- The Washington Times - Thursday, September 2, 2004

It was easy to see the influence of John Woo on “Shiri,” a deliriously overstimulated political thriller from South Korean director Kang Je-gyu that enjoyed blockbuster success in Asia five years ago. Channeling both the Steven Spielberg of “Saving Private Ryan” and the Sam Peckinpah of “The Wild Bunch,” the director seems to shoot for double or nothing in the Korean War epic “Tae Guk Gi,” which opens today at the Landmark E Street Cinema.

A promising prologue, set in the present, depicts a battlefield site of 1950-51 being excavated. Before long, the promise is buried in the din of simulated combat spectacle and the rubble of hysterical sibling estrangement.

The wreckage accumulates during an extended flashback chronicle. Fraternal inseparability proves a corrosive obsession with the Korean filmmaker, who depicts older brother Lee Jin-tae (Jang Dong-gun) and kid brother Lee Jin-seok (Won Bin) as fatherless but close-knit youths residing in Seoul on the eve of war in June 1950. Their mother survives as a nominally revered fixture, along with younger siblings and a treasure called Young-shin (Lee Eun-joo), understood to be Jin-tae’s eventual bride. In the shock of the North Korean invasion, the boys are drafted off the street, vehemently against their will, during an army sweep of refugees.

Once in uniform, Jin-tae fights like a human tsunami in the vain hope of securing a discharge for the gentler, brainier Jin-seok, who remains in the same squad through battles that range from the far south to the far north. No one in authority seems to be denying Jin-tae a deal. He overcompensates prodigiously while misconstruing army policy. It would be a farcical plot element if the casualty rate and the historical setting could be ignored.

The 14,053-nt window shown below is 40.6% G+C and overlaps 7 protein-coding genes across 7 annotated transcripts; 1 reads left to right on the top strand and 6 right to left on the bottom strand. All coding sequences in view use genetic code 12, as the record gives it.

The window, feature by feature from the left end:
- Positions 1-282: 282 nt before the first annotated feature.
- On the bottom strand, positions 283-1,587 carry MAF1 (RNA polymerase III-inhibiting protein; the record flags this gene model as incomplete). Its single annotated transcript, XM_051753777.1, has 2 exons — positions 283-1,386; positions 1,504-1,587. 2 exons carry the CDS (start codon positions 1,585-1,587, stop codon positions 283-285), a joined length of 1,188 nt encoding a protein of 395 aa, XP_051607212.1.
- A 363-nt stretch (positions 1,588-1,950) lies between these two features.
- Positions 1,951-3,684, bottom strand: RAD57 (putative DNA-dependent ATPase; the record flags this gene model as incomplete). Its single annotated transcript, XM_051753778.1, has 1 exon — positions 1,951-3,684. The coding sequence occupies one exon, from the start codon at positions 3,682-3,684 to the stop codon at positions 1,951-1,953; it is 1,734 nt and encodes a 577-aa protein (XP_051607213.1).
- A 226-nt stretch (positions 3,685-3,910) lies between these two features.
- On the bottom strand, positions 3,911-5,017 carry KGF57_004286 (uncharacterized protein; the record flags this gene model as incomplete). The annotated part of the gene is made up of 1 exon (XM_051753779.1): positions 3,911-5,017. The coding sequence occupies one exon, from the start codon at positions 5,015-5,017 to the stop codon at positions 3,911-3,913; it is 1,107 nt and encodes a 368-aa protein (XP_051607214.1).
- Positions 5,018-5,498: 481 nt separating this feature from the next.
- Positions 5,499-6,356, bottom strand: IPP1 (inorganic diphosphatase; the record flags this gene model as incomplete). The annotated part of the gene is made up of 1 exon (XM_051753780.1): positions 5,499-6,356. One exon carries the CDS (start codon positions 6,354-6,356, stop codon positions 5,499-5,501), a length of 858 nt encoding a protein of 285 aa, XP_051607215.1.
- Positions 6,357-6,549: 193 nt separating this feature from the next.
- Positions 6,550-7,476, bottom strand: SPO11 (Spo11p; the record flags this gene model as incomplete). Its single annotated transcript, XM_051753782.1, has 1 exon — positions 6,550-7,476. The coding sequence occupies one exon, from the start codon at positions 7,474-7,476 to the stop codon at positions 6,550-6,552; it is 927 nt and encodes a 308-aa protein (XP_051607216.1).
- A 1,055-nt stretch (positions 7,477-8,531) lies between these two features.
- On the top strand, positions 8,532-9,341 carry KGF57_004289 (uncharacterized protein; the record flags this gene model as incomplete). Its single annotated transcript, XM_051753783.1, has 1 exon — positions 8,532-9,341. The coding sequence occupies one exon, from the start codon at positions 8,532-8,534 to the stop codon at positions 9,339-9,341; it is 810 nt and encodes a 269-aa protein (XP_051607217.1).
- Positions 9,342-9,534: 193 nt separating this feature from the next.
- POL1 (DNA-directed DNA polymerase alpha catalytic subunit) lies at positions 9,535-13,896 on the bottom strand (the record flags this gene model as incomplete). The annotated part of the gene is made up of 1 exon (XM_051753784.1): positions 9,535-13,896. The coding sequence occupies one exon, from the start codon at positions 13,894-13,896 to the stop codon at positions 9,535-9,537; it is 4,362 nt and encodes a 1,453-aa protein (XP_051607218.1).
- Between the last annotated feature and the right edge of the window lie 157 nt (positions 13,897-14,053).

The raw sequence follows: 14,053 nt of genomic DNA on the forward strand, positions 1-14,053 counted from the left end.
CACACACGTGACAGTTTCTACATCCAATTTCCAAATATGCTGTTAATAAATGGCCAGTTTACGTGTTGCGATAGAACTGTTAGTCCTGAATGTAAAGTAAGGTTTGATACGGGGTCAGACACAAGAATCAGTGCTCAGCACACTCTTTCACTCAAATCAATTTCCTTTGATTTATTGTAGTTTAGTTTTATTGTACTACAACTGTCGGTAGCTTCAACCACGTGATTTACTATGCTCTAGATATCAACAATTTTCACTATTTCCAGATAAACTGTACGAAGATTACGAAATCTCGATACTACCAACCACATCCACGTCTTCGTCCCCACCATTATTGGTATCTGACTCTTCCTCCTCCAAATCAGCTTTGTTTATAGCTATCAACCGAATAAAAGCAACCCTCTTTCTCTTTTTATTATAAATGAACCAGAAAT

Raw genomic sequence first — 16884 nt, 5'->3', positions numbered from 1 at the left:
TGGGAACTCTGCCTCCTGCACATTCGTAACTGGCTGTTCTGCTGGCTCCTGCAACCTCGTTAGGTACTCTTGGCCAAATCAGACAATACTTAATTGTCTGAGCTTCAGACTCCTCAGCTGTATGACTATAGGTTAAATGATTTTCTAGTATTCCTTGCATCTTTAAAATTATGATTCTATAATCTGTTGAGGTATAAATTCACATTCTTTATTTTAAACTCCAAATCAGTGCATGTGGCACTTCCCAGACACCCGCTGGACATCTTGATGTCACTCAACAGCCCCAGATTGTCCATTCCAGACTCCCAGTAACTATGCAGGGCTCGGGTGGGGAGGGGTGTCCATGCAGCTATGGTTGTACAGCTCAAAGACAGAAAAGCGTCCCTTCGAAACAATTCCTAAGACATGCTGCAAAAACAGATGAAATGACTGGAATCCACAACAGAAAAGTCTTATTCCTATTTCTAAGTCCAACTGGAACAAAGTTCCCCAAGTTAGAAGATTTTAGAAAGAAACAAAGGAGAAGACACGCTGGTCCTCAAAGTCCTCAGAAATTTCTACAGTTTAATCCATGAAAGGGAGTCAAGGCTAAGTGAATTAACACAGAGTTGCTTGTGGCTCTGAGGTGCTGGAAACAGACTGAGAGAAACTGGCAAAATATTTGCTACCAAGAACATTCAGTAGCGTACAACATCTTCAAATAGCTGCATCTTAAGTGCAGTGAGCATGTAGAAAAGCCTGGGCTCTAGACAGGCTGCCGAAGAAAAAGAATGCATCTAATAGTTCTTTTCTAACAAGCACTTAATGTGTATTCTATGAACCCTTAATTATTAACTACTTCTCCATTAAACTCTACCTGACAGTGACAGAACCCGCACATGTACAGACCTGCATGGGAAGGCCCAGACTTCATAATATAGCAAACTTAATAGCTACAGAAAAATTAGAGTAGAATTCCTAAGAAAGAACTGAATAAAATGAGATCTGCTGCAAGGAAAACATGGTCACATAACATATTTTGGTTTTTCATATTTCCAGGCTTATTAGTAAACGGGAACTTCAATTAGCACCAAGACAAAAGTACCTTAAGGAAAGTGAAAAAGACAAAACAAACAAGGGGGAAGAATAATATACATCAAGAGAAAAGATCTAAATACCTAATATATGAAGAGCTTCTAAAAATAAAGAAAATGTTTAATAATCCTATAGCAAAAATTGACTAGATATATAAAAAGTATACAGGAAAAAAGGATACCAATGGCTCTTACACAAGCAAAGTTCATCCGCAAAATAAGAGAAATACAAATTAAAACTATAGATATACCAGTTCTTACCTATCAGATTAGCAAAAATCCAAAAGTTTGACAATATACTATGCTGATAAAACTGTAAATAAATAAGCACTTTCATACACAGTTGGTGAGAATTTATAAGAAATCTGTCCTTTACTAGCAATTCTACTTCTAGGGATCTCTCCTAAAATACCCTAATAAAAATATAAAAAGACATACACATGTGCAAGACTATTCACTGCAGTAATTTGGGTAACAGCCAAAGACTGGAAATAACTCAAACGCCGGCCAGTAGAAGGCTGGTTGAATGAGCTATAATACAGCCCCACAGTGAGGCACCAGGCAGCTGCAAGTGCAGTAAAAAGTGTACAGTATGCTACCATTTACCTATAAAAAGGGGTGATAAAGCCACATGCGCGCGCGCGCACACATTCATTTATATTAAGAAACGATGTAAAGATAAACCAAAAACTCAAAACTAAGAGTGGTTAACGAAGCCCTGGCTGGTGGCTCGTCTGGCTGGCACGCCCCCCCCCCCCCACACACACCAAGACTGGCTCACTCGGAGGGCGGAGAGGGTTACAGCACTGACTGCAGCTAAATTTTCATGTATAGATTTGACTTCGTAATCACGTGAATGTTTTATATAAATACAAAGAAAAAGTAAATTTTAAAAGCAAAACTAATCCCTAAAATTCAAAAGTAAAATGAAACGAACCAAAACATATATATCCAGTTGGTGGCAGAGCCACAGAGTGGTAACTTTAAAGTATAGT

For the convenience of the agonized siblings, the army does keep Jin-soek within protective reach of his older brother, an arrangement that embitters the beneficiary. He never seems to be shirking his duty but stands little chance of competing as the Korean Achilles.

The rivalry becomes so stupefying at a climactic point that Jin-tae defects to the communist side in a fit of rage. This amazing reversal obliges war-hating Jin-seok to wade through scores of North Korean soldiers during another pitched battle in order to find his brother, engage him in hand-to-hand struggle and shake a semblance of recognition back into his fractured psyche.

As preposterous showdowns go, this is certainly one for the books. By the time Kang Je-gyu dares spring it, you’re a little too punch-drunk from incessant, stylistically identical fight footage to care about witnessing a brotherly reconciliation in the nuttiest of ear-splitting, life-threatening and downright distracting circumstances.

A decisive cry of “uncle” goes up several sequences earlier, while Jin-tae is polishing off yet another cohort of overmatched North Koreans. Only one title could redeem all this strife: “Oh, brother.”

*

TITLE: “Tae Guk Gi: The Brotherhood of War”

RATING: R (Frequent and graphic scenes of wartime combat and carnage)

CREDITS: Written and directed by Kang Je-gyu. Cinematography by Hong Kyung-Pyo. Second-unit direction: Jung Doo-hong. Music by Lee Dong-jun. In Korean with English subtitles

RUNNING TIME: 148 minutes

MAXIMUM RATING: FOUR STARS

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